Tag Archives: China

Climate Change Evaporates Part of China's Hydropower

Climate Change Evaporates Part of China’s Hydropower: Scientific American.

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WATER FALL: Unusually low water levels in many Chinese rivers has contributed to a big drop in hydropower production. Image: Tomasz Dunn/Flickr

SHANGHAI — China has set ambitious goals for itself to develop hydropower to help mitigate the risks of climate change, but increasing extreme weather events likely rooted in climate change are now sabotaging the goals’ foundations.

The latest blow came in September, when many major rivers across China ran into an unusual shrinkage, with less than 20 percent water remaining at some stretches. As a result, the nation’s hydroelectric generation dropped by almost a quarter compared with last year. There has been an ever-widening decrease in power each month since July, according to a recent government statement.

As water stocks in key hydro stations decline, the regular dry season is approaching. The resulting stress on hydroelectric generation will last into next year, the statement said.

The Chinese government has yet to explain why the water flows slumped. But experts blamed it on climate change, warning of more future droughts in areas traditionally blessed with water.

If this expectation comes true, it will hamper China’s hydropower sector, which contributes most of the country’s carbon-free electricity. It will also threaten a national strategy in transmitting electricity from resource-rich western China to feed the country’s power-hungry manufacturing sector, most of which is in the east.

For Guangdong province, located on China’s east coast, this threat has already turned into a daily reality. Since its western neighbors this year failed to send as much electricity as usual, the manufacturing hub, with a capacity to produce more than half of the world’s desktops and toys, is forced to conserve electricity.

Turbines left high and dry
China Southern Power Grid, the region’s electricity distributor, attributed the energy shortage partly to the evaporation of hydropower.

As of July, on average, not even half of its installed hydropower capacity found water to turn turbines, the company’s statistics show. And several major hydro stations, built as part of the west-to-east electricity transmission plan, failed to do their jobs.

Goupitan, the largest hydroelectric generator in Guizhou province, reportedly produced only 10 percent of its normal output per day, due to shrinking water flows. And in another hydro station called Longtan, located in the Guangxi region, this year’s missing rain dropped its reservoir’s water level to a point dozens of meters lower than previous years.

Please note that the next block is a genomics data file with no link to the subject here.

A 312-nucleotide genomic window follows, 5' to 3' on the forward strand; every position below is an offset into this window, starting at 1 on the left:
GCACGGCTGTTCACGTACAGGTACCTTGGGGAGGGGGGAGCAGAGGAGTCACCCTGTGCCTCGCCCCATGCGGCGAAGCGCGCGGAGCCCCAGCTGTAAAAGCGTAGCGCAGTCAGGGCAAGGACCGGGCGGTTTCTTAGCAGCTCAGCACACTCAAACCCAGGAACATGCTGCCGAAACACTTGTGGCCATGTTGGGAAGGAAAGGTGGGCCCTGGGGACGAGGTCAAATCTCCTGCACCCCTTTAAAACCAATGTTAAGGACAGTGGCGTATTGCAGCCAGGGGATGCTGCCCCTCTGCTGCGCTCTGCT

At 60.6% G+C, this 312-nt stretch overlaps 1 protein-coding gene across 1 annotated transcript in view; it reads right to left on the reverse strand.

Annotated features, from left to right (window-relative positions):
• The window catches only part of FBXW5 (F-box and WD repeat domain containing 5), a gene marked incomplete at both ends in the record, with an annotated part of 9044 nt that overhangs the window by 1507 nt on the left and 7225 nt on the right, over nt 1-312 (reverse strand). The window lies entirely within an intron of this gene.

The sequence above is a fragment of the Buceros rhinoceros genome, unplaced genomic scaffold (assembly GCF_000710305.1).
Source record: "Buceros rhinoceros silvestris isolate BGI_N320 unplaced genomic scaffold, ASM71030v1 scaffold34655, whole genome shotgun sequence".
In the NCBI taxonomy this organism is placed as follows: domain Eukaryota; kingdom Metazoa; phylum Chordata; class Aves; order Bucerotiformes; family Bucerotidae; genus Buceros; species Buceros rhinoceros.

“This will definitely negatively affect our hydroelectric production from now to next summer,” said Li Yanguang, who is in charge of public relations in the power station. Asked whether next summer — a regular rainy season — could make the situation better, Li answered in a cautious tone.

“This totally depends on weather,” he said. “We can’t predict that.”

Hydro growth plan sticks despite falling power output
But Lin Boqiang, one of China’s leading energy experts, is confident that the nation’s hydroelectric generation may just go in one direction: getting worse.

“If climate change caused this year’s water flow decreases, which I think it did, and then its impact [on rivers] will be a long term. It will take a toll on China’s hydroelectric output, and also push up the cost of using it,” explained Lin, who directs the China Center for Energy Economics Research at Xiamen University.

But still, from Lin’s point of view, such setbacks can’t compete with the Chinese desire for tapping more water power. China, already the world’s largest hydropower user, plans to add another 120 gigawatts by 2015 — a crucial step toward greening 15 percent of its power mix by the end of the decade.

Yang Fuqiang, a senior climate and energy expert at the Natural Resources Defense Council, agreed that China’s hydropower plan will stand, though not primarily for energy supply concerns.

Although a climate-resilient approach is factored into the designs of hydro projects, China is still likely to suffer from hydroelectric output decline, says Yang. But the nation can seek more clean energy from the sun or wind, which won’t be affected by climate change, and get the electricity generated elsewhere via a smart grid, he said, referring to an advanced transmission infrastructure China has been building.

So what’s the point of keeping hydro?

“In the future, the importance of hydro projects won’t be on power generation, but on water management,” Yang explained. “It helps control floods, ensure ships transportation and reserve water — a function that [water-scarce] China needs badly.”

Reprinted from Climatewire with permission from Environment & Energy Publishing, LLC. www.eenews.net, 202-628-6500